Reproductive ecology of Emperor Geese: Survival of adult females

The Condor
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Abstract

Life history theory predicts a decrease in survival with increased reproductive effort of individuals. This relationship, however, is highly variable among and within species. I studied the nesting success and survival of adult female Emperor Geese during 1982-1986 and found no direct evidence that differential reproductive effort as measured by the number of eggs laid or hatching success had a significant negative effect on survival to the next breeding season. Incubated clutch size, hatched clutch size, number of parasitic eggs, nest initiation date, hatch date, and mass at hatch were not related to subsequent survival. Of the factors I examined, only an attempt to nest the previous season was related to survival of a female. I suggest that the higher probability of survival among non-nesting adult female Emperor Geese was primarily related to hunting pressure on the nesting area between spring and fall migration. The probability of survival was increased for females with larger clutches, suggesting a positive relationship between brood size and survival.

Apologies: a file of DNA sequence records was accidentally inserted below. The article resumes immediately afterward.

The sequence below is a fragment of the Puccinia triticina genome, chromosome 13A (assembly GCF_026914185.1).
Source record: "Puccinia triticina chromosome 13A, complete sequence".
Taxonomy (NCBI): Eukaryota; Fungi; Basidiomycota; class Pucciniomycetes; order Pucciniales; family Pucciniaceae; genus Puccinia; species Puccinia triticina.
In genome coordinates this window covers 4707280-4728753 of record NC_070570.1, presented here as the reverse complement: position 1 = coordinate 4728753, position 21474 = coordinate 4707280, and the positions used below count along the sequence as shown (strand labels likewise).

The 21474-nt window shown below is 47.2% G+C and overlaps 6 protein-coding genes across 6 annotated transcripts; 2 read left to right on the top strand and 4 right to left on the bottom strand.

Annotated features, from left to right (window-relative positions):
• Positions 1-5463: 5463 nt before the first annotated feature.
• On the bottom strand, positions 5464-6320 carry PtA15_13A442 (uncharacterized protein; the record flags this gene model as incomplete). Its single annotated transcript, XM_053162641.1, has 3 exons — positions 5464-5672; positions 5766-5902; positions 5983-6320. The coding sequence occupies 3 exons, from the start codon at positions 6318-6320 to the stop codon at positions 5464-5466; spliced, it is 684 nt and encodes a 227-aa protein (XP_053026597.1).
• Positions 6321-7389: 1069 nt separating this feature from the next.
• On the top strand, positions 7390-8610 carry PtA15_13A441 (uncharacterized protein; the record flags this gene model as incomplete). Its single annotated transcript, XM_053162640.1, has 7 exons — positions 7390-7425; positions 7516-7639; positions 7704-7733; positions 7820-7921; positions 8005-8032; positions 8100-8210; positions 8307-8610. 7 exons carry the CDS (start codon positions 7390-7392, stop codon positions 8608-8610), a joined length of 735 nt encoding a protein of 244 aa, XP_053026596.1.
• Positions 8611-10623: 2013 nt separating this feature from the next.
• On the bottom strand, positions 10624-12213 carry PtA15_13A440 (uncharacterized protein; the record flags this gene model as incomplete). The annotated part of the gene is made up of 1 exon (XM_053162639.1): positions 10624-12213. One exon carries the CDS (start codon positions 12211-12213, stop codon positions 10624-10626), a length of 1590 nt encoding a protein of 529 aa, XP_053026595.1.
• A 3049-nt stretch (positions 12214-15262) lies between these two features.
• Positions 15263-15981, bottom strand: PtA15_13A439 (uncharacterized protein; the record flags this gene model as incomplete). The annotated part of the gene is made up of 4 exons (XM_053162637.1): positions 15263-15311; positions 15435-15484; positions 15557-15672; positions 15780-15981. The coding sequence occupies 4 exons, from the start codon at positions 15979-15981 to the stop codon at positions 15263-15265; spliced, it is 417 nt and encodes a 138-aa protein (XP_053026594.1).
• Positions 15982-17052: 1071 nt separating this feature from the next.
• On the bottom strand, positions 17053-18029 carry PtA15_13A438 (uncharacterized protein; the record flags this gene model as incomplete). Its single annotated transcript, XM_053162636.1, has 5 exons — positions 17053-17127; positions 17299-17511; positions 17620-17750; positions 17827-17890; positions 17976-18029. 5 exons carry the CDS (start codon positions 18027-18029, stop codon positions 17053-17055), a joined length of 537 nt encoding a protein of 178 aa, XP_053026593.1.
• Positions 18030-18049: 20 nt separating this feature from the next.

Additional publication details

Publication type Article
Publication Subtype Journal Article
Title Reproductive ecology of Emperor Geese: Survival of adult females
Series title The Condor
DOI 10.2307/1369212
Volume 94
Issue 2
Year Published 1992
Language English
Publisher Cooper Ornithological Society
Contributing office(s) Alaska Science Center
Description 9 p.
First page 398
Last page 406
Country United States
State Alaska
Other Geospatial Kokechik Bay. Yukon-Kuskokwim Delta
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